Perfect Competition

Demand as Seen by a Perfectly Competitive Firm

In a state of perfect competition, demand is essentially unlimited for any particular firm's products at the prevailing market price.
When the conditions of perfect competition hold, no firm is large enough to affect market pricing. Therefore, it can be assumed that every unit of a product an individual firm produces will be purchased if offered at the prevailing market price. In other words, the demand curve (the graph showing the relationship between demand for goods and services and their price over time) is perfectly elastic, meaning there is a propensity for consumers to change demand based on price; thus, the demand curve is graphed as a horizontal line. Because no firm is large enough to affect market prices as a whole, prices are arrived at through supply, the amount of goods and services available on the market, and demand, the desire for a good or service. The opposing pressures of supply and demand eventually cause prices to stabilize at an equilibrium point where the market is producing exactly as much of a product as consumers are demanding at the market price. That price is set by the market, at the point where supply and demand for the market are in equilibrium. The firm necessarily takes that price and can sell as much as it produces at that price.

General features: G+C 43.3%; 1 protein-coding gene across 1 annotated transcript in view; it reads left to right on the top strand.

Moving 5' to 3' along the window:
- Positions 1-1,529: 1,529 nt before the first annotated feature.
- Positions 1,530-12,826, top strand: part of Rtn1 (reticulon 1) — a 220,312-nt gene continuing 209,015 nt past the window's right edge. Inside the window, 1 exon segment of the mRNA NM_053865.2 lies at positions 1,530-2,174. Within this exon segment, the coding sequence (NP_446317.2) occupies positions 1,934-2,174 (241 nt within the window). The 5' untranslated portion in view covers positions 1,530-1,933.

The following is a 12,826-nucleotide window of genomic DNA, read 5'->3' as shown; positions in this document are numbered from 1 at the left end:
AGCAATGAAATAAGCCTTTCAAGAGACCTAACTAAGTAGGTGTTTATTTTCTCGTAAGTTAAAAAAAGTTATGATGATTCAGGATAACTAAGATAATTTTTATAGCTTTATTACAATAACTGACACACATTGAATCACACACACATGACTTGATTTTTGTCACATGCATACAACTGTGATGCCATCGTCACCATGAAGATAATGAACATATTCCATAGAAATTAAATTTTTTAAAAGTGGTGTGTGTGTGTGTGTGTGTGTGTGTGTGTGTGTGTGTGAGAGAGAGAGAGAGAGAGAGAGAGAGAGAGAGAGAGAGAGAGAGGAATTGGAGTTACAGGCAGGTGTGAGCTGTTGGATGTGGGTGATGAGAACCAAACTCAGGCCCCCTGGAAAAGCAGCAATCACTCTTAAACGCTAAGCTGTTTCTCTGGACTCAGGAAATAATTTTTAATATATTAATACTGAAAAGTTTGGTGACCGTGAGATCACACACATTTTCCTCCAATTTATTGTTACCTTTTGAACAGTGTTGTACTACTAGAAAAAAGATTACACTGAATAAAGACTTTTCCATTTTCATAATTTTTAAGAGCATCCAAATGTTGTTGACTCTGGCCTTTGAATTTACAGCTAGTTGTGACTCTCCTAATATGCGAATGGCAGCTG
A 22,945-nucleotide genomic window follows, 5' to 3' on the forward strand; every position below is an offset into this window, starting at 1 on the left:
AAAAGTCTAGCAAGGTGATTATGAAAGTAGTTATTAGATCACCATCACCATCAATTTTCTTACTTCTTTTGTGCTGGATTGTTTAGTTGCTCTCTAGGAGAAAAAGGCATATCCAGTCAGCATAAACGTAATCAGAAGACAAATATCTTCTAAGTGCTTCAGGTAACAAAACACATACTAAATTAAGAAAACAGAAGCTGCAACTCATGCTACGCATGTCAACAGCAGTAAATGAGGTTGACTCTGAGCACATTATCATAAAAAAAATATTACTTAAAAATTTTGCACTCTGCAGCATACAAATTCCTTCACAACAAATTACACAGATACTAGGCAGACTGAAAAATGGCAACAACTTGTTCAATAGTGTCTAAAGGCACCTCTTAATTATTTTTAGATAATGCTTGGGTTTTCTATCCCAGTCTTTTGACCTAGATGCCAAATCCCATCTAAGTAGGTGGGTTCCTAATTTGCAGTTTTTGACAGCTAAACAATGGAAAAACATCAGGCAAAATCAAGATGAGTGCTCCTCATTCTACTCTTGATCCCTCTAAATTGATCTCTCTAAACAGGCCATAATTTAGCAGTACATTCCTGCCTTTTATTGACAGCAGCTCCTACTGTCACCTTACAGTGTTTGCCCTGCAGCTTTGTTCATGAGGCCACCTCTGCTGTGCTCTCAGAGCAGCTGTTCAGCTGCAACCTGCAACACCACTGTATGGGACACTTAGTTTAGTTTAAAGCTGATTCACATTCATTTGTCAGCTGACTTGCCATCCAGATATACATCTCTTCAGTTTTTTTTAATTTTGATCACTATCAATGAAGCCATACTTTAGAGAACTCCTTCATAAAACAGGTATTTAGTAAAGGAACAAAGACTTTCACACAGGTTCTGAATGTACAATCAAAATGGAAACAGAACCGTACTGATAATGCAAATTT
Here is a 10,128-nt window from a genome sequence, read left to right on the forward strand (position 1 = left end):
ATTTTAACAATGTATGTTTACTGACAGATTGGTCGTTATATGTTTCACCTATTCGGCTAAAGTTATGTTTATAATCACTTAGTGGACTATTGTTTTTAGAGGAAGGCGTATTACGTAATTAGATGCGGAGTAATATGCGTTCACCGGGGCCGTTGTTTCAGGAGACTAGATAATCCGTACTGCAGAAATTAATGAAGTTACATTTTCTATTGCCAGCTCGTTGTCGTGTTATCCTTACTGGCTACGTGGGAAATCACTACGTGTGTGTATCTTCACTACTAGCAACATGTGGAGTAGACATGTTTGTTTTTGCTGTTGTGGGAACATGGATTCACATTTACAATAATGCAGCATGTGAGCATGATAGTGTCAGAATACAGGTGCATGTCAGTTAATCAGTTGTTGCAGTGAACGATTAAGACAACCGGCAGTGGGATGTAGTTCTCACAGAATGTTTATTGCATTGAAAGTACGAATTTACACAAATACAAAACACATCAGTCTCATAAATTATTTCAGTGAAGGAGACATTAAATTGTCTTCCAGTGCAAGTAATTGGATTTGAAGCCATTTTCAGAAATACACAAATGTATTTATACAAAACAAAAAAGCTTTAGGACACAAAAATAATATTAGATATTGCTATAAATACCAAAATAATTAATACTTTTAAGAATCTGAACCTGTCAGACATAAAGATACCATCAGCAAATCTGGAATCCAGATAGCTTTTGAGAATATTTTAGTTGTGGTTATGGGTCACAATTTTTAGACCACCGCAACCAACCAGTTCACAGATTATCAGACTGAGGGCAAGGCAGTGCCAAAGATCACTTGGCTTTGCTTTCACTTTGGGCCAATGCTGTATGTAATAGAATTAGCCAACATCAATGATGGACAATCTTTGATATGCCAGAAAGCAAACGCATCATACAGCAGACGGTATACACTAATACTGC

Market Supply and Market Demand with Perfect Competition

Market price (P) is set in the market by the forces of supply & demand. Under perfect competition, a firm faces a horizontal demand curve, implying that it must sell its goods at the market price and that it can sell as much as it can produce at that market price.
For example, suppose a producer grows and sells wheat. In the real world, the market for wheat is nearly perfectly competitive. A consumer cannot tell where a grain of wheat was grown, and a grain from any one producer is as good as a grain from any other producer. Thus, the producer will sell a bushel of wheat for market price, regardless of whether they sell one bushel or one thousand bushels.

Because demand is held to be more or less constant in a situation of perfect competition, firms are free to maximize profit on the basis of the quantity of units produced and the cost of producing them. Over time this quantity stabilizes at an equilibrium level of goods supplied, where the quantity produced makes the cost of producing each unit equal to the equilibrium price set by market conditions.